Food. We all have a complicated relationship with it. Blame it on our mothers: we got something sweet when we were sour. This blog provides you with four tips you can immediately use to start feeling better.
Food, fat and facts Tip #1
Optimize your intake of good fats.
Remember when we were told that we where all getting to fat? It was back in the eighties of last century. The fat in our food was bad.
Fat is one of the three macronutrients: fat, protein and carbohydrates. You may notice that two of the three macronutrients have gotten a bad rep now: fat and carbohydrates.
The fact is that there are a number of fats. I usually divide them in two simple groups: healthy and unhealthy.
I know there are saturated and unsaturated fats, but this is a simple tips and tricks blog. Do feel invited to share your food knowledge in the comments: what food has improved your health?
Healthy fats are Omega three and Omega nine fats. You find them in fat fish like sardines and mackerel, as well as in walnuts. Omega nine is present in the delicious macadamia nuts.
You want to avoid the omega 6 fats. They promote inflammation. Almost everyone eating a Western Diet eats too much omega 6 fat.
Food that contains omega 6 is: fatty animal food, sunflower oil, safflower oil, margarines and sesame oil. Try to minimize your intake of these foods.
FOOD, CARBOHYDRATES and health TIP #2
Carefully balance our intake of carbohydrates. I am still just scarcely eating bread, because it increases my blood sugar level fast.
In 2010, I started changing my diet. I reduced my intake of carbohydrates. It made me lose weight. But whenever I got back on my old diet, on holidays, I gained it back again. And never lost it.
I put my body on scarcity mode. Our bodies are built to endure times of food deprivation. If you eat less carbohydrates, your body will do anything to retain enough fat to get you through this rough period.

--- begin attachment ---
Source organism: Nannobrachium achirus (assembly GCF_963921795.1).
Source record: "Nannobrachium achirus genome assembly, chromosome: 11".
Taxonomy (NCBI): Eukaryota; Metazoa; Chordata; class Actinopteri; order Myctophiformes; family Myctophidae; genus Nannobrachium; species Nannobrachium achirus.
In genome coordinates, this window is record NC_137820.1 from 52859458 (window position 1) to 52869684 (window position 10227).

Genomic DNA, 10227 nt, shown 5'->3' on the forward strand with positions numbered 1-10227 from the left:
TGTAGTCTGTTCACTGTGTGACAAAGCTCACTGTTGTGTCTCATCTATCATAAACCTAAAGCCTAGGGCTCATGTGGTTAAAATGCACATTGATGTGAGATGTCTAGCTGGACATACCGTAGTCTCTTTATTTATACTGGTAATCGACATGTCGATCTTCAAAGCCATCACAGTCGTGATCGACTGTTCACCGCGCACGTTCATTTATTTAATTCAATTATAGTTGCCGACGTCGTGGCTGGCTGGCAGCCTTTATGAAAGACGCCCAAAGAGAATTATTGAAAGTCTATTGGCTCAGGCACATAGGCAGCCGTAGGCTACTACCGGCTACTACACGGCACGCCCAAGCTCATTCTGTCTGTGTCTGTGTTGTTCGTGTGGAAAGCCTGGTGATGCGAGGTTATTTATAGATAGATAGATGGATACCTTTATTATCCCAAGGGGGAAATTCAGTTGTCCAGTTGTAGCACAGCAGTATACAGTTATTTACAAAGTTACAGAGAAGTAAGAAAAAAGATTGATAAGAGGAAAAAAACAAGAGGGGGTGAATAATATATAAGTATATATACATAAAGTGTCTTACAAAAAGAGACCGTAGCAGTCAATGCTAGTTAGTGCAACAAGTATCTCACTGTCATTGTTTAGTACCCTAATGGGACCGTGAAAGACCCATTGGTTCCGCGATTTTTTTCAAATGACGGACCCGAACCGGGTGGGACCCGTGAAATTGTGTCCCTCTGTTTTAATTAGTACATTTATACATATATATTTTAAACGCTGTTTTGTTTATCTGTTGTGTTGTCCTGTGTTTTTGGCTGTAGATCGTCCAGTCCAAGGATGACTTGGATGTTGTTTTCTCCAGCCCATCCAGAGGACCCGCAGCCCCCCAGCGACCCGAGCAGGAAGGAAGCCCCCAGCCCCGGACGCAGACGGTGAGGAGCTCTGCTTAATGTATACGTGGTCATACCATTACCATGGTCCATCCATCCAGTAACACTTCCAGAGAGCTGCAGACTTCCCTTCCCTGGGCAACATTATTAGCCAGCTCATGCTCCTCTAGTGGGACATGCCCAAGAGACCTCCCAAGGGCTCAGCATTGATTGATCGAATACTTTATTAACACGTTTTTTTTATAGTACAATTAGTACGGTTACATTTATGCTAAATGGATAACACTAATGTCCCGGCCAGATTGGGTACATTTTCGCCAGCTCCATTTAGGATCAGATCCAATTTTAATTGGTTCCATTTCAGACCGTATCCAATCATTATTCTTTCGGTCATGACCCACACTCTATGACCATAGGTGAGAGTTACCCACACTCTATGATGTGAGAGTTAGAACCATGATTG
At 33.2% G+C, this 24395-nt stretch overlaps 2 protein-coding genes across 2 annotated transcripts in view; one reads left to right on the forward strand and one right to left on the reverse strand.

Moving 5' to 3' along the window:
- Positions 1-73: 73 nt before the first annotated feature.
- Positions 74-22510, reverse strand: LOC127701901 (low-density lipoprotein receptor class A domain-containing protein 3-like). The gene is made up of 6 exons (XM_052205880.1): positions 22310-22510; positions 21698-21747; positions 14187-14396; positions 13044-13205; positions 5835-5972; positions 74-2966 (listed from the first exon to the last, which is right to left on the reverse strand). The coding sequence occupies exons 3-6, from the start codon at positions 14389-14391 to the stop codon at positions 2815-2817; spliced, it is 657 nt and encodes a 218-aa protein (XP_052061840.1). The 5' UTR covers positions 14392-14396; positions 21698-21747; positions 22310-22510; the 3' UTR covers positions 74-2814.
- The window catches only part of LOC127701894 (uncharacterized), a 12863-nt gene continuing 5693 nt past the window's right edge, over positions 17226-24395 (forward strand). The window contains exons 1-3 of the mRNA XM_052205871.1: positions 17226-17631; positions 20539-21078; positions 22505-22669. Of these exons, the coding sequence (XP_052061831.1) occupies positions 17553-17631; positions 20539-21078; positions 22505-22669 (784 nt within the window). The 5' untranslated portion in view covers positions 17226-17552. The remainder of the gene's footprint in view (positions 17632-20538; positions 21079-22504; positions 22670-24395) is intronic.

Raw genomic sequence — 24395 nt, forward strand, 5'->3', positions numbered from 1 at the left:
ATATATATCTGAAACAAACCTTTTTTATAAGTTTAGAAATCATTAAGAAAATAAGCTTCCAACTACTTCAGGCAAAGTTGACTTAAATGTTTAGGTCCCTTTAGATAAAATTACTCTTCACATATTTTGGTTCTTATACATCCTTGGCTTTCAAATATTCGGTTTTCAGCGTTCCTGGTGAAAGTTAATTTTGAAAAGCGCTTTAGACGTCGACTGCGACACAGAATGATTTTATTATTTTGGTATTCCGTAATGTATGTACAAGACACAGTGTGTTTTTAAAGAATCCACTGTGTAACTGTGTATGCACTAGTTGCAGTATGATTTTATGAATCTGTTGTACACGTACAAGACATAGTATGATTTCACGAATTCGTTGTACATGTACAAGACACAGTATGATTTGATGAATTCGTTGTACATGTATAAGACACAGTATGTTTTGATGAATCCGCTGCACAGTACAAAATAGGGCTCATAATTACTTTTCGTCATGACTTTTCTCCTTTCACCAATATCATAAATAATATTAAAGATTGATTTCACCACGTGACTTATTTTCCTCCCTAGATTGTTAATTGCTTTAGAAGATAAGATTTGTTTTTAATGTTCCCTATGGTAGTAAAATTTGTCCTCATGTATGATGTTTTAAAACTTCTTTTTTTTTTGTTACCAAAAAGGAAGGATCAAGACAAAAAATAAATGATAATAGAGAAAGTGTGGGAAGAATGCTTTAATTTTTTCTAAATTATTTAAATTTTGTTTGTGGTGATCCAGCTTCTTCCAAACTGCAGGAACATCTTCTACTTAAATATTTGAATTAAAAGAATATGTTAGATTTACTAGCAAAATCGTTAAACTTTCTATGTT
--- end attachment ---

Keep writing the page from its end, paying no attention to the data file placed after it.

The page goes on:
Gluten is a protein that is found in the grains wheat, barley, and rye. A large number of people with Type one diabetes suffer from celiac disease. I got myself tested to see if i would benefit from a gluten-free diet. The test indicated that it was safe for me to eat grains.
FOOD, Energy AND effort TIP #3
Eat the food that gives you energy.
Have you ever noticed that some food seems to wear you out? I usually get really tired after I have eaten meat.
Getting your portions from plants seems to be one of the healthiest ways of living. I can not get myself to eating vegetarian completely, even though I am not happy with the way animals are treated.
I usually eat grass-fed meat. But I do minimize the intake of meat as much as I possibly can.
Food And Movement
Do your daily exercises before you eat.
You increase health when you exercise before you eat. Not the other way around. We used to hunt, and get rewarded by eating the results.
Try this tomorrow morning when you wake up. Go out and take a 30 minute brisk walk. Than prepare breakfast.
I usually take care that at least 2 of my three main meals contain fruit or vegetables. I saw my skin clearing up after I changed my diet.
My breakfast is a shake filled with bleu berries, avocado and lots of healthy fruit. Halfway through the morning I have a second breakfast. Usually an apple with some cinnamon.
My lunch is usually a salad with protein. Once a week I eat shiitake with Cocos, because shiitake helps the immune system to work better.
Diner usually contains protein and vegetables too. If you have kidney trouble this diet is not good for you.
The kidneys are a colander. Protein is a big molecule and if the colander is already weak, it can enlarge the openings in the colander. That is why protein in your urine is always a sign of kidney trouble.
I would like to know if this post has been useful for you. What foods are good for you?
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THIS CONTENT IS CREATED BY SUSANNE VAN DOORN, AUTHOR AND OWNER OF MINDFUNDA; MAKING THE FUNDAMENTALS OF PSYCHOLOGY, MYTHOLOGY AND SPIRITUALITY EASY TO USE IN YOUR PERSONAL LIFE!
What is Mindfunda about?
My name is Susanne van Doorn, I am a Dutch psychologist, blogger and author. I have been working with psychology, dreams and mythology ever since I finished my study in psychology at Tilburg University. I made this independant site to share insights, and recent scientific articles about the brain, dreams, and mythology for use in your personal life.
This posting is categorised as Spirifunda:
psychology for everyday with a spiritual layer of meaning, searching for the soul. Our brains are wired for believe in magic. In a world filled with rationality, you sometimes need a little magic, a little “I wonder why”. Synchronicity, the insights of Carl Jung, the mythology used by Freud, the archetypical layers in the Tarot, the wisdom of the I Tjing, Shamanism, the oldest religion of humanity, all that information gets published in the Spirifunda section of Mindfunda.